Just one bite of an Area Four pizza and you’ll know why the eatery holds both the Boston magazine and The Improper Bostonian title for best Kendall Square restaurant.
Staying true to its focus on simple, locally harvested, sustainable ingredients, such as hand-crafted mozzarella, fresh seafood, and homemade pastries, Area Four takes seriously the importance of knowing where the food it serves comes from. But the real secret to the outstanding pizzas may be the dough. It’s been fermented for more than 30 hours, with no oil or sugar—just 12-year-old starter, flour, water, and salt.
The restaurant is run by executive chef and co-owner Michael Leviton, a seven-time James Beard Foundation Award nominee, co-owner Michael Krupp (COM’01), and chef and partner Jeff Pond. Together they also have a second location, in Union Square, Somerville, and an A4 food truck that operates along the Rose Kennedy Greenway on Atlantic Avenue from spring to fall. The restaurant takes it name from the neighborhood around Kendall, Central, and Inman Squares, and MIT.
On a recent afternoon, a crowd of MIT students and workers from the biotech and information firms surrounding MIT’s Technology Square quickly filled the clean and spacious café, bar, and restaurant. A friendly young staff greeted us. The large menus list its signature pizzas, as well as salads—winter favorites include the smoked trout salad ($14), served with cauliflower, mustard greens, roasted red onion, capers, and croutons in a mustard vinaigrette—mac and cheese ($12), topped with croissant crumbs, desserts, and wine and beer. A nonpizza favorite? Based on word of mouth, consider trying the “kitchen-sink” salad ($13.50), a version of a California chopped salad that favors Tuscan salame over the greens and comes with fontina cheese, mushrooms, green olives, banana peppers, chickpeas, roasted onions, and lemon-roasted garlic vinaigrette.
We opted for pizza and went with our server’s favorite: a small caramelized onion and gorgonzola pizza ($15), topped with peppered walnuts and scallions, served on a minimally designed silver rack. Although the walnuts could have been more evenly spread, the flavorful pizza, with a nice combination of crunchy walnuts and bubbly, crispy yet perfectly chewy dough, satisfied our taste buds. But be warned: the gorgonzola may be too strong to order on a date night. Instead, consider the beautifully presented Hawaiian pizza ($16.50, small; $25, large), with mozzarella, tomato, ham, cilantro, scallions, and a roasted pineapple-jalapeño salsa. The prices for these pies ($11-$26.50) may seem pricey for students on a budget, but they’re well worth the difference from your usual Domino’s order (there’s really no comparison).
The pizzas range from the traditional (marinara: basic tomato, pecorino, and basil) to the more adventurous (clam and bacon: clam sauce, pecorino, hot pepper, parsley, and lots of clams and bacon). Whatever you order, though, the ingredients are guaranteed to be fresh, sourced locally wherever possible.
Desserts are excellent. If you’re among the very few who think it’s too cold to eat ice cream in January, you’d be wrong. Area Four’s winter sundaes are too good to pass up. The first, Orange Chocolate S’more ($8): chocolate ice cream, orange chocolate sauce, homemade graham crackers, and toasty orange marshmallows; the other is Passion Fruit Ginger: vanilla ice cream, passion fruit ginger sauce, ginger cookie crumble, and candied coconut ($8).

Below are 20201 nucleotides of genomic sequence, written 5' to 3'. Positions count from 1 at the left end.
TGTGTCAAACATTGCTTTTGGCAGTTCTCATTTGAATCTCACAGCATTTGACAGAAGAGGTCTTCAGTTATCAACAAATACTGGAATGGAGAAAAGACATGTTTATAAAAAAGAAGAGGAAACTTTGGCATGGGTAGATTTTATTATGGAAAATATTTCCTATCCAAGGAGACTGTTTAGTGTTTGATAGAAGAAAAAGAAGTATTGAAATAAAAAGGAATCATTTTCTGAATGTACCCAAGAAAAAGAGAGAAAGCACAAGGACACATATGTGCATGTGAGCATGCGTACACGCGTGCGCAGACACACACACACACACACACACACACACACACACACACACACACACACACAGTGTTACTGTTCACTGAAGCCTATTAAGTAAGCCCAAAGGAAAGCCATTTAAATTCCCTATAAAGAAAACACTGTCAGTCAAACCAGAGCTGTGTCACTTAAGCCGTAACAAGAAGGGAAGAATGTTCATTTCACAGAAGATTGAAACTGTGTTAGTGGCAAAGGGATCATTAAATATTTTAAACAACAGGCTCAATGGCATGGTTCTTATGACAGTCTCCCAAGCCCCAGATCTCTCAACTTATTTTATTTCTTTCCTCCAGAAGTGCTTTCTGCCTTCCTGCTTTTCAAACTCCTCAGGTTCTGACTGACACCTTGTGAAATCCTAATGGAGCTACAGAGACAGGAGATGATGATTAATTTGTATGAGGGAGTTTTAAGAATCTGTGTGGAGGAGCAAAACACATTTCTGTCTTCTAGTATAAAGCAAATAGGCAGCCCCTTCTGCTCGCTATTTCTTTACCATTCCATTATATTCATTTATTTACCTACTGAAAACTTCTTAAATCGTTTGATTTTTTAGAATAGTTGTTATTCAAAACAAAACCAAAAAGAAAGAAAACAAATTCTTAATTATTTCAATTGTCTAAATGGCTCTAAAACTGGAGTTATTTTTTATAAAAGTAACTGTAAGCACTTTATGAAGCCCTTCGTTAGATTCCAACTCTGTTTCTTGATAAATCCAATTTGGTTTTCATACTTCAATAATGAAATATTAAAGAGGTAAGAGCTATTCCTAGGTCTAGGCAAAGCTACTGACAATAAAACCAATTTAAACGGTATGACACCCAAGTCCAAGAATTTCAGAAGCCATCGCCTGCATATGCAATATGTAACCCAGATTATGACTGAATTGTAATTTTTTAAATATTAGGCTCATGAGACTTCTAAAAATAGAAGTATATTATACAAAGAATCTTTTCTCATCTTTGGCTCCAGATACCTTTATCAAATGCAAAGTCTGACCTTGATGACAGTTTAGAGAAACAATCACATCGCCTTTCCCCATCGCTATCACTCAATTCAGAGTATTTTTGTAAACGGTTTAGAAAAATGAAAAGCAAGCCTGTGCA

Large windows overlooking Technology Square let in plenty of light, accenting the restaurant’s uniquely designed furnishings, including wooden tabletops that rest on metal that can be separated or combined to accommodate parties of various sizes. Silverware is wrapped neatly in white cloth napkins, giving the restaurant an almost fine-dining ambience. A long, elevated wooden table lines one wall with four large chalkboards—which list other menu offerings and the history of Area Four.
Next door, the equally busy café is a great space for meetings and studying, with long tables and window seating. Along with its delicious pastries, consider trying the house latte ($3.75), which is served with typical latte art in a tall glass—not the best for hot drinks, but certainly enough to warm you up. Or try the bicerin ($3.25), a concoction of espresso, chocolate sauce, and whipped cream. The café features a light lunch menu (pizzas from the restaurant can be ordered), and its coffee has been prepared by guest roasters from around the country.
This award-winning restaurant is definitely worth a trip across the river.
Area Four, 500 Technology Square, Cambridge, is open daily, with lunch served from 11:30 a.m. to 2:30 p.m., dinner from 5 to 10 p.m. (9 p.m. on Sunday), weekend brunch from 10:30 a.m. to 2:30 p.m. The bar is open until midnight (10 p.m. on Sunday). The café is open Monday through Thursday, 7 a.m. to 6 p.m.; Friday, 7 a.m. to 5 p.m.; weekends, 9 a.m. to 3 p.m. Phone: 617-758-4444. Catering is available. The restaurant accepts all major credit cards. The café accepts payments via LevelUp. By public transportation, take the MBTA CT2 bus from Commonwealth Avenue and University Road to Vassar Street and Massachusetts Avenue, or the CT1 bus from the Hynes Convention Center to 77 Massachusetts Ave.
This is part of a weekly series featuring Boston lunch spots of interest to the BU community. If you have any suggestions for places we should feature, leave them in the Comment section below. Check out our list of lunchtime tips on Foursquare.